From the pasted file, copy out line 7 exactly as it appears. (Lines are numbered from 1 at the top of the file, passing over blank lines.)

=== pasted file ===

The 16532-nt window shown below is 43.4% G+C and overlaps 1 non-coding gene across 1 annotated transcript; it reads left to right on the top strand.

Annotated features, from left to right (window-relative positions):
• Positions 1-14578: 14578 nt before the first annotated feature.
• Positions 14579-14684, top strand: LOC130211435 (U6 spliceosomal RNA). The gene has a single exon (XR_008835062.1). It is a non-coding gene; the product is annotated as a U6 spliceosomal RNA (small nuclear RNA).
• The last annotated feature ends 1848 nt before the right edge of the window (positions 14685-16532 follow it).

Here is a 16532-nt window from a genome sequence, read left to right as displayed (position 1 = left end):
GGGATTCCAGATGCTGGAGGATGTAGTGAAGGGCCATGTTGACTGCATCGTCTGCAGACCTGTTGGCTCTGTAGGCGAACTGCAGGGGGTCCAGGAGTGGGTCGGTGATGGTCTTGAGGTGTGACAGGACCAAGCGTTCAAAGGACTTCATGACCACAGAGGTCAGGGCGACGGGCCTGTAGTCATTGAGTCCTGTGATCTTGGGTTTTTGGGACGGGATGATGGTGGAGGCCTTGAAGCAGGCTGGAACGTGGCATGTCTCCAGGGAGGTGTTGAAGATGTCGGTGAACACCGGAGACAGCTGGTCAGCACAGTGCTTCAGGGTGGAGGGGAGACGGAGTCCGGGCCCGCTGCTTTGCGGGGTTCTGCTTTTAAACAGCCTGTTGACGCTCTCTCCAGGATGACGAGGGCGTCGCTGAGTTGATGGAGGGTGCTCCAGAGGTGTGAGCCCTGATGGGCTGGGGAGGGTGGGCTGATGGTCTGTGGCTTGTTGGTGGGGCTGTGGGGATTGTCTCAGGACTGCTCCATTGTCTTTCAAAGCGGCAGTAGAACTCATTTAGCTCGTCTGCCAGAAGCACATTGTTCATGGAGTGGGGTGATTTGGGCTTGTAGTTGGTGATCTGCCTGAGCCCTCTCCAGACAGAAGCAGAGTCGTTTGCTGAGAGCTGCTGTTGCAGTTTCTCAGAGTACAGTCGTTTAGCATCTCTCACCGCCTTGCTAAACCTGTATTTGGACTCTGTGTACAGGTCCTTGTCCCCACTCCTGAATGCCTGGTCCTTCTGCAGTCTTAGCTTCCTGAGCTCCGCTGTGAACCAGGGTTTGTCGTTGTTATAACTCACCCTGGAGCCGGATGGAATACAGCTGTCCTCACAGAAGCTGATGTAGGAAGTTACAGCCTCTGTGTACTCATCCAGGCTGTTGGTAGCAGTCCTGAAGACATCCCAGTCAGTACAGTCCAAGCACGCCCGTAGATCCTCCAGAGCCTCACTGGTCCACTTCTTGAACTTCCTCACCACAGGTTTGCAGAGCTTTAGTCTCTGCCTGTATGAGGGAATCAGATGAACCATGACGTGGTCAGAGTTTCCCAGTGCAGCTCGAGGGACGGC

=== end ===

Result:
GGGATTCCAGATGCTGGAGGATGTAGTGAAGGGCCATGTTGACTGCATCGTCTGCAGACCTGTTGGCTCTGTAGGCGAACTGCAGGGGGTCCAGGAGTGGGTCGGTGATGGTCTTGAGGTGTGACAGGACCAAGCGTTCAAAGGACTTCATGACCACAGAGGTCAGGGCGACGGGCCTGTAGTCATTGAGTCCTGTGATCTTGGGTTTTTGGGACGGGATGATGGTGGAGGCCTTGAAGCAGGCTGGAACGTGGCATGTCTCCAGGGAGGTGTTGAAGATGTCGGTGAACACCGGAGACAGCTGGTCAGCACAGTGCTTCAGGGTGGAGGGGAGACGGAGTCCGGGCCCGCTGCTTTGCGGGGTTCTGCTTTTAAACAGCCTGTTGACGCTCTCTCCAGGATGACGAGGGCGTCGCTGAGTTGATGGAGGGTGCTCCAGAGGTGTGAGCCCTGATGGGCTGGGGAGGGTGGGCTGATGGTCTGTGGCTTGTTGGTGGGGCTGTGGGGATTGTCTCAGGACTGCTCCATTGTCTTTCAAAGCGGCAGTAGAACTCATTTAGCTCGTCTGCCAGAAGCACATTGTTCATGGAGTGGGGTGATTTGGGCTTGTAGTTGGTGATCTGCCTGAGCCCTCTCCAGACAGAAGCAGAGTCGTTTGCTGAGAGCTGCTGTTGCAGTTTCTCAGAGTACAGTCGTTTAGCATCTCTCACCGCCTTGCTAAACCTGTATTTGGACTCTGTGTACAGGTCCTTGTCCCCACTCCTGAATGCCTGGTCCTTCTGCAGTCTTAGCTTCCTGAGCTCCGCTGTGAACCAGGGTTTGTCGTTGTTATAACTCACCCTGGAGCCGGATGGAATACAGCTGTCCTCACAGAAGCTGATGTAGGAAGTTACAGCCTCTGTGTACTCATCCAGGCTGTTGGTAGCAGTCCTGAAGACATCCCAGTCAGTACAGTCCAAGCACGCCCGTAGATCCTCCAGAGCCTCACTGGTCCACTTCTTGAACTTCCTCACCACAGGTTTGCAGAGCTTTAGTCTCTGCCTGTATGAGGGAATCAGATGAACCATGACGTGGTCAGAGTTTCCCAGTGCAGCTCGAGGGACGGC